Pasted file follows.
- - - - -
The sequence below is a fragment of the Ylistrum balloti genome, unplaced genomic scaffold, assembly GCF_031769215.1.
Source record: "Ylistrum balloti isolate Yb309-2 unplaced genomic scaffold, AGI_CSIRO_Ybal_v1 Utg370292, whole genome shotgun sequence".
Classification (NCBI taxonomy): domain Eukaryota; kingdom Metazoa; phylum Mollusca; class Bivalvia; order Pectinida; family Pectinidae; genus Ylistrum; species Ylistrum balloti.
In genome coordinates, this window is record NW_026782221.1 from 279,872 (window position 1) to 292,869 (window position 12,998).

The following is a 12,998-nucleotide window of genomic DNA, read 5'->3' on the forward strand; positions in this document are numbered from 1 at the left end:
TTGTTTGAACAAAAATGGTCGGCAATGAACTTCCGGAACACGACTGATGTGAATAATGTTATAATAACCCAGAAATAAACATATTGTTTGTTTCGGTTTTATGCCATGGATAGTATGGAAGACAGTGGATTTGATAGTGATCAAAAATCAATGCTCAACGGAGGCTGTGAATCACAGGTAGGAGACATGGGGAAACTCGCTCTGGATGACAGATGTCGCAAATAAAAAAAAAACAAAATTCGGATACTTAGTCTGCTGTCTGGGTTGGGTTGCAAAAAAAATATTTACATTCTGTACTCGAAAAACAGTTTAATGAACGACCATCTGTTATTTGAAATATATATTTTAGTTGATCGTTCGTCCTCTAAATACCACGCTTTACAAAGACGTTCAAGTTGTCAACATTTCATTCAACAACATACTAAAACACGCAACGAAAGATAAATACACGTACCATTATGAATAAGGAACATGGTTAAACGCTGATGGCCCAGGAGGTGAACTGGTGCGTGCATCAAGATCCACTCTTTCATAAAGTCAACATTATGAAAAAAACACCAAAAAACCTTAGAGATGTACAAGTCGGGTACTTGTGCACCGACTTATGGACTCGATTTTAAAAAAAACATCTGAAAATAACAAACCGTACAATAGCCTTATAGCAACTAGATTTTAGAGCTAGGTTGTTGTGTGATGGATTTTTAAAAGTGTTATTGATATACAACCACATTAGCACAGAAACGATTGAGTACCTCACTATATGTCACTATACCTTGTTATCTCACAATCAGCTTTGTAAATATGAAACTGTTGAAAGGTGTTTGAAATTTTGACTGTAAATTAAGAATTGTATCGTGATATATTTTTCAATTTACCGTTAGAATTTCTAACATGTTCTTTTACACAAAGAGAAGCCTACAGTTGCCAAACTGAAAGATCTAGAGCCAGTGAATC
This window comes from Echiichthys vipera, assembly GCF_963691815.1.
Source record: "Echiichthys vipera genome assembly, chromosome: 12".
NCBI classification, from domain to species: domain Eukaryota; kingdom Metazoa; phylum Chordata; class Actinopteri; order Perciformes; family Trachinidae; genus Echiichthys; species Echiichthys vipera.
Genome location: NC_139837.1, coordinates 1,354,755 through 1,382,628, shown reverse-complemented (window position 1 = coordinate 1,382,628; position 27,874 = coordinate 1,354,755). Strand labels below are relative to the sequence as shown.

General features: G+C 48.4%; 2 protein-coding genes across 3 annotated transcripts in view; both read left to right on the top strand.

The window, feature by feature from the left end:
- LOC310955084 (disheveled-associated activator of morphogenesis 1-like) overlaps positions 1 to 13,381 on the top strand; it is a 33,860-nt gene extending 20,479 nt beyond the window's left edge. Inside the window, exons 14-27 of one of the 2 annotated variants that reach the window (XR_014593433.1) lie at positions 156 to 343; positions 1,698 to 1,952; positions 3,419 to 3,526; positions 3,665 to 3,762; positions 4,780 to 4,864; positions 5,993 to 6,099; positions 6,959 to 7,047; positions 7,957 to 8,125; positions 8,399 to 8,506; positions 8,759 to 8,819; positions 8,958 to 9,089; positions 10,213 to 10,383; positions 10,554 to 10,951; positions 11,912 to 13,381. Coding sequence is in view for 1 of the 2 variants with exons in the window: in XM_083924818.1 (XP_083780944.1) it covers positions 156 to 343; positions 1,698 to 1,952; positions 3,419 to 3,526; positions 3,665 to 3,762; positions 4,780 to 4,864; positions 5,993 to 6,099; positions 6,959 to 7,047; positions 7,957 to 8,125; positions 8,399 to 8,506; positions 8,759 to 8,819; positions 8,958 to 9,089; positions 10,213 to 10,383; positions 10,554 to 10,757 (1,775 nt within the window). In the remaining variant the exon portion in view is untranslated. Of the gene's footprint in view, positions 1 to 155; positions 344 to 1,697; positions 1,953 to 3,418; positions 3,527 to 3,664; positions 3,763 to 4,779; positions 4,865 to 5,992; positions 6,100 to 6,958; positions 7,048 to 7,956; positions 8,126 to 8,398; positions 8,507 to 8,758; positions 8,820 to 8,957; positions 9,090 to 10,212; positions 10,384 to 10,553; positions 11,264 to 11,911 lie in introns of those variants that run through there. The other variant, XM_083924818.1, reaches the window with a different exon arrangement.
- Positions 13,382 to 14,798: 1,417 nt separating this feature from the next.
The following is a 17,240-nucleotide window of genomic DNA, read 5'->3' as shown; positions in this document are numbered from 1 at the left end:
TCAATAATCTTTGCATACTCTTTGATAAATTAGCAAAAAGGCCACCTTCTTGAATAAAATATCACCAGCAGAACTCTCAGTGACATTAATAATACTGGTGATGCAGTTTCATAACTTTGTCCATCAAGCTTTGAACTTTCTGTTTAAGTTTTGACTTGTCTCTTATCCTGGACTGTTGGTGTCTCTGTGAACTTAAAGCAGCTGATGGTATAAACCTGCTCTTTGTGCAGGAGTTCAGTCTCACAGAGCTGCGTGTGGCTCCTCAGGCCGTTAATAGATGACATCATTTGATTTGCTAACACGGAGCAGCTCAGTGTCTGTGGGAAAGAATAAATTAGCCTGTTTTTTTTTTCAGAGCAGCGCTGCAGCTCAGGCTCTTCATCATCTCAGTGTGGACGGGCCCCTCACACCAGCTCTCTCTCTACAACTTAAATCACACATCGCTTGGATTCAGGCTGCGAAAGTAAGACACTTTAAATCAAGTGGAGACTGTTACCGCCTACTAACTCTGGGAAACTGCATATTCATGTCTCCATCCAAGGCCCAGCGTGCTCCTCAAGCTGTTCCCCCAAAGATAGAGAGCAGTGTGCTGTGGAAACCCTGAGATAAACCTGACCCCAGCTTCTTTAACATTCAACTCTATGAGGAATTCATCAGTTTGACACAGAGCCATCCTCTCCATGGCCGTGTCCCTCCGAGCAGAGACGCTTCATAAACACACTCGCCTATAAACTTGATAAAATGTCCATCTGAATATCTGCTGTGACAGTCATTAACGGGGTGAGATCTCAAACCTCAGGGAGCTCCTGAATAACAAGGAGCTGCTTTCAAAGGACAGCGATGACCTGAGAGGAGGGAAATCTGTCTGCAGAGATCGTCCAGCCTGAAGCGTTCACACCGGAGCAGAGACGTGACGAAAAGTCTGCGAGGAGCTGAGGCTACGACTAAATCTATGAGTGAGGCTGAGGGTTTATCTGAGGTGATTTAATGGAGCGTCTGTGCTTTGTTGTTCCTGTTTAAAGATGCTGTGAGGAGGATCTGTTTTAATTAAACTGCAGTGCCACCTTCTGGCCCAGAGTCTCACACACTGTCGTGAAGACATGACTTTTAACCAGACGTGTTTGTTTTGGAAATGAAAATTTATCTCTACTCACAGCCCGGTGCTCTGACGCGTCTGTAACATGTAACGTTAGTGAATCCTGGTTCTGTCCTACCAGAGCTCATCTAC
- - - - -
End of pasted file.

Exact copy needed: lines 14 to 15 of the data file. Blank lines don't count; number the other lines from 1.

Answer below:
- Positions 13,382 to 14,798: 1,417 nt separating this feature from the next.
The following is a 17,240-nucleotide window of genomic DNA, read 5'->3' as shown; positions in this document are numbered from 1 at the left end: